The City of Pensacola has thirty days to remove the controversial but longstanding cross in Bayview Park, federal judge Roger Vinson ruled on Monday.

A group of Pensacola residents, represented by the American Humanist Association and the Freedom From Religion Foundation, sued the city in 2016 seeking the removal of the cross, calling its placement on public, government-maintained property unconstitutional.

Ultimately, Judge Vinson agreed.

“After about 75 years, the Bayview Cross can no longer stand as a permanent fixture on city-owned property,” Vinson wrote in the ruling. “I am aware that there is a lot of support in Pensacola to keep the cross as is, and I understand and respect that point of view. But, the law is the law.”

The 34-foot-tall white concrete cross has stood in the popular park since 1969, and replaced an earlier wooden cross on the same site which was erected in 1941. Ironically, the 1941 cross was erected by the National Youth Administration, a New Deal-era federal agency. The current cross was erected by the Pensacola Jaycees, a civic organization, and given to the city, which spends around $233 a year to keep it cleaned, painted, and illuminated at night.

Vinson said Monday that he didn’t personally agree with the law but was bound by law to order the cross be removed.

“Consistent with that directly-on-point and binding case law, the Bayview Cross fails the first prong of the Lemon test and, thus, runs afoul of the First Amendment as currently interpreted by the Supreme Court,” wrote Vinson, referring to the Supreme Court’s landmark 1971 Lemon v. Kurtzman decision. “Count me among those who hope the Supreme Court will one day revisit and reconsider its Establishment Clause jurisprudence, but my duty is to enforce the law as it now stands.”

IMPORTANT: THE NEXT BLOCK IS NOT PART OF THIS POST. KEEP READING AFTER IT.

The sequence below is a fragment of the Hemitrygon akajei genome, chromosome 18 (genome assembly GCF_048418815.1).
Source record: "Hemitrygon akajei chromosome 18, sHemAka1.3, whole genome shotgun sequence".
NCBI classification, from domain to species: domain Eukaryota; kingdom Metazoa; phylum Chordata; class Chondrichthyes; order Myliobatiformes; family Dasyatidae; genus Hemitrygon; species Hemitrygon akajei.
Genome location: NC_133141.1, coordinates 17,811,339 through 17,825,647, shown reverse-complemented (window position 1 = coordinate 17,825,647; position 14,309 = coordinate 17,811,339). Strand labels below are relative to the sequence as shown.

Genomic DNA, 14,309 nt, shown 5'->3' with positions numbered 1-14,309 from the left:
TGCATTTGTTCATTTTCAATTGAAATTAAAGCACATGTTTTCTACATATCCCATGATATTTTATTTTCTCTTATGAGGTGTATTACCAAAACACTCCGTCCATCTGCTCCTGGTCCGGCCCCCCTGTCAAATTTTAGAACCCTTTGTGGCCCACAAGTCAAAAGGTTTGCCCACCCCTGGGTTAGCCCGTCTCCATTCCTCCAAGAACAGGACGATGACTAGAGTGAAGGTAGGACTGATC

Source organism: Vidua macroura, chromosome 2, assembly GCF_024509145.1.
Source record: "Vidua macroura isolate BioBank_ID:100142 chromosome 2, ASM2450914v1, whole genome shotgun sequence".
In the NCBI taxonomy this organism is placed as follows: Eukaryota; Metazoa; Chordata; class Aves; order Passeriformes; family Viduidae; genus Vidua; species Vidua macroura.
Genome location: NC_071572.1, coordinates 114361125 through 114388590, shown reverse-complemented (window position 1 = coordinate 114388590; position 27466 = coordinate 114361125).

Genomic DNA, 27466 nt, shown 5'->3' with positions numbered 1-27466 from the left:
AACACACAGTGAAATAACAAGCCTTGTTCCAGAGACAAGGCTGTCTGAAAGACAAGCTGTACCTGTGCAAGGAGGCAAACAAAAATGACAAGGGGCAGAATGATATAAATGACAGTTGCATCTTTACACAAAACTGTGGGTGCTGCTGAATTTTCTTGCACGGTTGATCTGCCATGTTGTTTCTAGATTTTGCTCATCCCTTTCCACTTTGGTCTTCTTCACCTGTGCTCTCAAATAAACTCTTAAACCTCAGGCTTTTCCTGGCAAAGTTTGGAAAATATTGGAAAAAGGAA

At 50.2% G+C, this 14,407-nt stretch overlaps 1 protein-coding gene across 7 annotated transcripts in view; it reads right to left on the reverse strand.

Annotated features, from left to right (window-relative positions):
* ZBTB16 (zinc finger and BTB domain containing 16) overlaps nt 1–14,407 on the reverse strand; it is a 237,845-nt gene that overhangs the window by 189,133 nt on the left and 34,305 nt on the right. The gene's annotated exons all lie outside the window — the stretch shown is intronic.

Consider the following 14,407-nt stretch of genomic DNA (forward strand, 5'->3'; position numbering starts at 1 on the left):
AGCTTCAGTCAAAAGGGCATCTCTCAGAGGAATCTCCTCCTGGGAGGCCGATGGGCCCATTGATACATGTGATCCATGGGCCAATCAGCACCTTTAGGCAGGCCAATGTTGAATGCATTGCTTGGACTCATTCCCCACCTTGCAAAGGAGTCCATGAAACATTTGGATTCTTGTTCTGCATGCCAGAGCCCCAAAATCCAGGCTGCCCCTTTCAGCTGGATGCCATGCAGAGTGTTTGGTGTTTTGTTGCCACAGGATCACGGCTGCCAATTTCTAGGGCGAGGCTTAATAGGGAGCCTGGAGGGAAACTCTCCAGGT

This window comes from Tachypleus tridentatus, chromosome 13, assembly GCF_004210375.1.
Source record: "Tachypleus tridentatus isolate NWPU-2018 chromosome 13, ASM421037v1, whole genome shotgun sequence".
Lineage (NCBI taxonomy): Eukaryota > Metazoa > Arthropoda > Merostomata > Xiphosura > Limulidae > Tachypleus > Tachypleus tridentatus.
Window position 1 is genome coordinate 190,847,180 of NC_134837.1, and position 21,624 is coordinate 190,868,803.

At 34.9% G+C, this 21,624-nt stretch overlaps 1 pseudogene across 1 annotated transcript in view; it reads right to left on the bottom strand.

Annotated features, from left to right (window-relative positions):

A statement from the Freedom From Religion Foundation called Vinson’s ruling a “big legal victory.”

“Even this judge had to agree he had no choice but to find this government-owned, 34-foot cross in a public park in violation of the Constitution,” said FFRF co-president Annie Laurie Gaylor. “The Constitution holds and reason has prevailed.”

“We are pleased that the court struck down this cross as violative of the First Amendment,” said Monica Miller, Senior Counsel at the American Humanist Association’s Appignani Humanist Legal Center. “The cross was totally unavoidable to park patrons, and to have citizens foot the bill for such a religious symbol is both unfair and unconstitutional.”

City officials hadn’t decided Monday whether or not to appeal the judge’s ruling.

“We are in receipt of the order issued by Judge Vinson,” said city spokesman Vernon Stewart. “We are in the process of reviewing it with legal counsel. Pensacola Mayor Ashton Hayward is traveling and will ultimately be the one to decide how to proceed.”

Read Judge Vinson’s ruling:


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